While poverty is the main cause for social deprivation among young people, there are also cases of street children coming from wealthy backgrounds, according to Britten.

According to statistics released by the German Society for the Protection of Children, some 2.6 million children in Germany – one in six – live in poverty. Among children under 15, the percentage is one in four.

Concern grows over more and more street kids in Germany

Concern grows over more and more street kids in Germany

11 January 2007

BERLIN – Mischa is 18. You find him most days at the entrance to the Frankfurter Allee suburban railway (S Bahn) station in Berlin strumming his guitar.

German streetOnly an eight-year-old when his parents divorced, he remained with his mother in Rostock, but when she died of cancer three years ago, he found himself alone in the world.

Unable to find a job and soon kicked out of his small city apartment he gravitated to Berlin, where he ganged up with a group of punks he met on the city’s Alexander Platz, and drifted into the drug-culture scene.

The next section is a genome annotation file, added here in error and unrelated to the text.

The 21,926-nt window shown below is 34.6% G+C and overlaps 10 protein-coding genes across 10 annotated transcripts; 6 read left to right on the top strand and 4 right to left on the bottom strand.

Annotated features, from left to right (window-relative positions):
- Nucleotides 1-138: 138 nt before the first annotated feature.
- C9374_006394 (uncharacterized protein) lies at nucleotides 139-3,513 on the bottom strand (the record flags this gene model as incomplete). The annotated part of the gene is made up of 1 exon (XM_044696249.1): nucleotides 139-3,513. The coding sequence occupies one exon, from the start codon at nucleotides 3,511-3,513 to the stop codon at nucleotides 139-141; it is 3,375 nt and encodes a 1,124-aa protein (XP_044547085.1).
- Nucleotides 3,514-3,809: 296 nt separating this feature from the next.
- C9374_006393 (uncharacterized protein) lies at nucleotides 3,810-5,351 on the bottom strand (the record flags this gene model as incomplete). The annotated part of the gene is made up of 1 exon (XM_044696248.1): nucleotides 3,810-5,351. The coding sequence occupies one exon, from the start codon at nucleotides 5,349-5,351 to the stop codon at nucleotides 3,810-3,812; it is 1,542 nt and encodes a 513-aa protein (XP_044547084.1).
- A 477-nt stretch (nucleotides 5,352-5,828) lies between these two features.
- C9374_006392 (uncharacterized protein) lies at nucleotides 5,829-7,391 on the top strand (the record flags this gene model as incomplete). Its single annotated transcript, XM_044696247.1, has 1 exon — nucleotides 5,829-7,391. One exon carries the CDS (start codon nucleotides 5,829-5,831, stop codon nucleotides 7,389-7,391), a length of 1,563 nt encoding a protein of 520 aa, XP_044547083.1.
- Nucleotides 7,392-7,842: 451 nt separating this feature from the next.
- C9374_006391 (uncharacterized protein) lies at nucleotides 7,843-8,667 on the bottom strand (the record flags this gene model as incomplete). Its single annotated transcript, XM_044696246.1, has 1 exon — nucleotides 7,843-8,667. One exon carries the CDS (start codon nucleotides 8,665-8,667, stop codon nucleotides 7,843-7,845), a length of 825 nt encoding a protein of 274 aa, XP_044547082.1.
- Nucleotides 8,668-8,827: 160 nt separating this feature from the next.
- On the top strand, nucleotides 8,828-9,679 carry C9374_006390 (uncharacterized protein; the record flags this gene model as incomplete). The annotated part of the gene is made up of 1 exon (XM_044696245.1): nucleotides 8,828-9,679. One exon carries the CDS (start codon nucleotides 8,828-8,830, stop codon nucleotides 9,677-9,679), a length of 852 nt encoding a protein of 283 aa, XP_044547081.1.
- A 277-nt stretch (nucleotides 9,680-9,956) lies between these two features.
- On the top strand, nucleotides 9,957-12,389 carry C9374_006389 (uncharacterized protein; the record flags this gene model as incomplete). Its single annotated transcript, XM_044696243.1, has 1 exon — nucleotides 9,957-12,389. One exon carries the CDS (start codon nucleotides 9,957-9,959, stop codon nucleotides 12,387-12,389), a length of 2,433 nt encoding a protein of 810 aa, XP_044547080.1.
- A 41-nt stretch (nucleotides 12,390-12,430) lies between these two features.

Mischa earns a few euros a day plucking tunes out of his guitar for passers-by, but it is not enough for him to pay for nightly lodging. “Most nights I sleep ’rough’ on park benches when my pals have no room for me,” he says glumly.

One of the more than 2,000 homeless street kids found in Berlin in 2007, Mischa is pessimistic about ever finding a job in the German capital. “Without a school leaving certificate, I am without qualifications,” he says.

According to the Osnabruck-based “Terre des Hommes” aid organization there are approximately 7,000 youngsters living on the streets in Germany and more than a third of them can be found in the German capital.

Peter Mucke, the director of the 1967-founded help organisation says poverty, troubled family backgrounds, violence, drugs and alcohol, are just some of the factors behind the growing German street kid scene in recent years.

Youth administration department officials say after the fall of the Berlin Wall, large numbers of young people from small towns and rural areas in east and west Germany began heading to Germany’s bigger cities.

Aid organisations

To cope with the rise in Street Kid numbers, youth aid networks have been restructured in Berlin and placed under the control of the Kreuzberg-Friedrichshain district authorities. Three aid organisations now pledge help for homeless youngsters.